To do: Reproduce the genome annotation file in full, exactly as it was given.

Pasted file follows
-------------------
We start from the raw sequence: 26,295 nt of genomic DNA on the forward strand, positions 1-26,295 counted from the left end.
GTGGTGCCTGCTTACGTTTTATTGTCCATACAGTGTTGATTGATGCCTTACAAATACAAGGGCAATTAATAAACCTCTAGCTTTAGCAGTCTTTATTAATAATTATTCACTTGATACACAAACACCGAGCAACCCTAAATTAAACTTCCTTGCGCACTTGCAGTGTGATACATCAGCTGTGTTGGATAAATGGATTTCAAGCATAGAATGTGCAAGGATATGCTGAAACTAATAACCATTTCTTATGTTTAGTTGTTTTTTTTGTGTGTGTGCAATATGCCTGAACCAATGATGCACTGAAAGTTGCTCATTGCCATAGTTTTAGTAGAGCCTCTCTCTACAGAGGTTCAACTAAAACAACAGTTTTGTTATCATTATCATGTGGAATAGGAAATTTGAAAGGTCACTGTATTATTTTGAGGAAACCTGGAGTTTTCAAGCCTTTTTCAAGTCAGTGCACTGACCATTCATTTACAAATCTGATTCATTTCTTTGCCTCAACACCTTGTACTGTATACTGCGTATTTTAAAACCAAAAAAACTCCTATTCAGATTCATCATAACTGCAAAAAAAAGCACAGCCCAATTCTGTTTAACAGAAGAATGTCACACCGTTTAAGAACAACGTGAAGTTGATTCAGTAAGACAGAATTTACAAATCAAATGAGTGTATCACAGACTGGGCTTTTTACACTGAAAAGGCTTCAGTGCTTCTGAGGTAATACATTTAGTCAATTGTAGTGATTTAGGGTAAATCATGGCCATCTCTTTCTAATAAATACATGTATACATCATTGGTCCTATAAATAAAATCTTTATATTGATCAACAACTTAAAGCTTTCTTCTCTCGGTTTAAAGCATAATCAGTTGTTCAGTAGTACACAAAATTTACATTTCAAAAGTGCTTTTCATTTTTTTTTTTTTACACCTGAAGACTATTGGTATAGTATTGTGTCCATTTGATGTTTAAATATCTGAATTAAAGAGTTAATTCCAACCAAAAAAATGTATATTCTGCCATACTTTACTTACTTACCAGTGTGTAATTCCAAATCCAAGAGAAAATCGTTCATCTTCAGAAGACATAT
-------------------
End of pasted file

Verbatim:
We start from the raw sequence: 26,295 nt of genomic DNA on the forward strand, positions 1-26,295 counted from the left end.
GTGGTGCCTGCTTACGTTTTATTGTCCATACAGTGTTGATTGATGCCTTACAAATACAAGGGCAATTAATAAACCTCTAGCTTTAGCAGTCTTTATTAATAATTATTCACTTGATACACAAACACCGAGCAACCCTAAATTAAACTTCCTTGCGCACTTGCAGTGTGATACATCAGCTGTGTTGGATAAATGGATTTCAAGCATAGAATGTGCAAGGATATGCTGAAACTAATAACCATTTCTTATGTTTAGTTGTTTTTTTTGTGTGTGTGCAATATGCCTGAACCAATGATGCACTGAAAGTTGCTCATTGCCATAGTTTTAGTAGAGCCTCTCTCTACAGAGGTTCAACTAAAACAACAGTTTTGTTATCATTATCATGTGGAATAGGAAATTTGAAAGGTCACTGTATTATTTTGAGGAAACCTGGAGTTTTCAAGCCTTTTTCAAGTCAGTGCACTGACCATTCATTTACAAATCTGATTCATTTCTTTGCCTCAACACCTTGTACTGTATACTGCGTATTTTAAAACCAAAAAAACTCCTATTCAGATTCATCATAACTGCAAAAAAAAGCACAGCCCAATTCTGTTTAACAGAAGAATGTCACACCGTTTAAGAACAACGTGAAGTTGATTCAGTAAGACAGAATTTACAAATCAAATGAGTGTATCACAGACTGGGCTTTTTACACTGAAAAGGCTTCAGTGCTTCTGAGGTAATACATTTAGTCAATTGTAGTGATTTAGGGTAAATCATGGCCATCTCTTTCTAATAAATACATGTATACATCATTGGTCCTATAAATAAAATCTTTATATTGATCAACAACTTAAAGCTTTCTTCTCTCGGTTTAAAGCATAATCAGTTGTTCAGTAGTACACAAAATTTACATTTCAAAAGTGCTTTTCATTTTTTTTTTTTTACACCTGAAGACTATTGGTATAGTATTGTGTCCATTTGATGTTTAAATATCTGAATTAAAGAGTTAATTCCAACCAAAAAAATGTATATTCTGCCATACTTTACTTACTTACCAGTGTGTAATTCCAAATCCAAGAGAAAATCGTTCATCTTCAGAAGACATAT